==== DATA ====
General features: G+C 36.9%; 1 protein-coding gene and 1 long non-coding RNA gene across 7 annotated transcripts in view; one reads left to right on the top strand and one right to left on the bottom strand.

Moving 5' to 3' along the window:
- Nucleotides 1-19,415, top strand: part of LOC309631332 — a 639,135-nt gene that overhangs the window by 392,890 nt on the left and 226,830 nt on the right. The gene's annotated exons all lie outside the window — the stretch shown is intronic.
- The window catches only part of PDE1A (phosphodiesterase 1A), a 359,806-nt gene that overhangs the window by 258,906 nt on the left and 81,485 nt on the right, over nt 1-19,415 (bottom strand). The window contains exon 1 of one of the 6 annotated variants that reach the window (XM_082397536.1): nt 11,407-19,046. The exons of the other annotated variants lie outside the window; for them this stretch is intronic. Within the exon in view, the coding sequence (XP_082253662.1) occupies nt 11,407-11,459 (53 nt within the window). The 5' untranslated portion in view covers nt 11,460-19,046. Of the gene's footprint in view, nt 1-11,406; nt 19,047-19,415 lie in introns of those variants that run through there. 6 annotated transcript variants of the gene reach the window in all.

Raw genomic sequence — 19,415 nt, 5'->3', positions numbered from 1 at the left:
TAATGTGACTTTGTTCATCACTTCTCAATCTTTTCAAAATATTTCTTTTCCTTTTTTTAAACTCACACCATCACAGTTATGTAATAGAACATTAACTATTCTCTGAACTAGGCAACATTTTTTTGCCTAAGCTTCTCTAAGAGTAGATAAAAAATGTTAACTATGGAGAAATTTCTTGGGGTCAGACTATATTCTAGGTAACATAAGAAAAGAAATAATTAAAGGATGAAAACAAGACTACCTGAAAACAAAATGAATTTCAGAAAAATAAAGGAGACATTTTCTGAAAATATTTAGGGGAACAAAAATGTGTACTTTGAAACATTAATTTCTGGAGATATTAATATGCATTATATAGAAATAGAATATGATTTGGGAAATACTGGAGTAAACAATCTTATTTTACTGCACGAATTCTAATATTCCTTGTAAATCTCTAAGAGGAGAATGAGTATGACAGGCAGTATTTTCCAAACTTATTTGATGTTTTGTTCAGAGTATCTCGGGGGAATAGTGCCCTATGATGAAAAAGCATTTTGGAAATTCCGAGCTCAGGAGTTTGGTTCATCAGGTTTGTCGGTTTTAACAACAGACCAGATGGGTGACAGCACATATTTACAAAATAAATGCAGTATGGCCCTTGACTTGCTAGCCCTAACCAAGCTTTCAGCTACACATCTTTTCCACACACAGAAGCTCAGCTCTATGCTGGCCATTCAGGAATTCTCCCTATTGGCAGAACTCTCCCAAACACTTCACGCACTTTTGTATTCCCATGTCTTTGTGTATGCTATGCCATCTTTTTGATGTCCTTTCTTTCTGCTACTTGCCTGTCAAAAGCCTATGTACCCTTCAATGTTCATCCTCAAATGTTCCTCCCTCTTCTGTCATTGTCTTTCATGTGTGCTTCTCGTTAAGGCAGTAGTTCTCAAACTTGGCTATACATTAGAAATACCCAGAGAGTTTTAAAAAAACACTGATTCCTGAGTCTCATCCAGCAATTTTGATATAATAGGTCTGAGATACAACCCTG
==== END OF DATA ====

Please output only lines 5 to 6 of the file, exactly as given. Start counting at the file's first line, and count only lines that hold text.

Raw genomic sequence — 19,415 nt, 5'->3', positions numbered from 1 at the left:
TAATGTGACTTTGTTCATCACTTCTCAATCTTTTCAAAATATTTCTTTTCCTTTTTTTAAACTCACACCATCACAGTTATGTAATAGAACATTAACTATTCTCTGAACTAGGCAACATTTTTTTGCCTAAGCTTCTCTAAGAGTAGATAAAAAATGTTAACTATGGAGAAATTTCTTGGGGTCAGACTATATTCTAGGTAACATAAGAAAAGAAATAATTAAAGGATGAAAACAAGACTACCTGAAAACAAAATGAATTTCAGAAAAATAAAGGAGACATTTTCTGAAAATATTTAGGGGAACAAAAATGTGTACTTTGAAACATTAATTTCTGGAGATATTAATATGCATTATATAGAAATAGAATATGATTTGGGAAATACTGGAGTAAACAATCTTATTTTACTGCACGAATTCTAATATTCCTTGTAAATCTCTAAGAGGAGAATGAGTATGACAGGCAGTATTTTCCAAACTTATTTGATGTTTTGTTCAGAGTATCTCGGGGGAATAGTGCCCTATGATGAAAAAGCATTTTGGAAATTCCGAGCTCAGGAGTTTGGTTCATCAGGTTTGTCGGTTTTAACAACAGACCAGATGGGTGACAGCACATATTTACAAAATAAATGCAGTATGGCCCTTGACTTGCTAGCCCTAACCAAGCTTTCAGCTACACATCTTTTCCACACACAGAAGCTCAGCTCTATGCTGGCCATTCAGGAATTCTCCCTATTGGCAGAACTCTCCCAAACACTTCACGCACTTTTGTATTCCCATGTCTTTGTGTATGCTATGCCATCTTTTTGATGTCCTTTCTTTCTGCTACTTGCCTGTCAAAAGCCTATGTACCCTTCAATGTTCATCCTCAAATGTTCCTCCCTCTTCTGTCATTGTCTTTCATGTGTGCTTCTCGTTAAGGCAGTAGTTCTCAAACTTGGCTATACATTAGAAATACCCAGAGAGTTTTAAAAAAACACTGATTCCTGAGTCTCATCCAGCAATTTTGATATAATAGGTCTGAGATACAACCCTG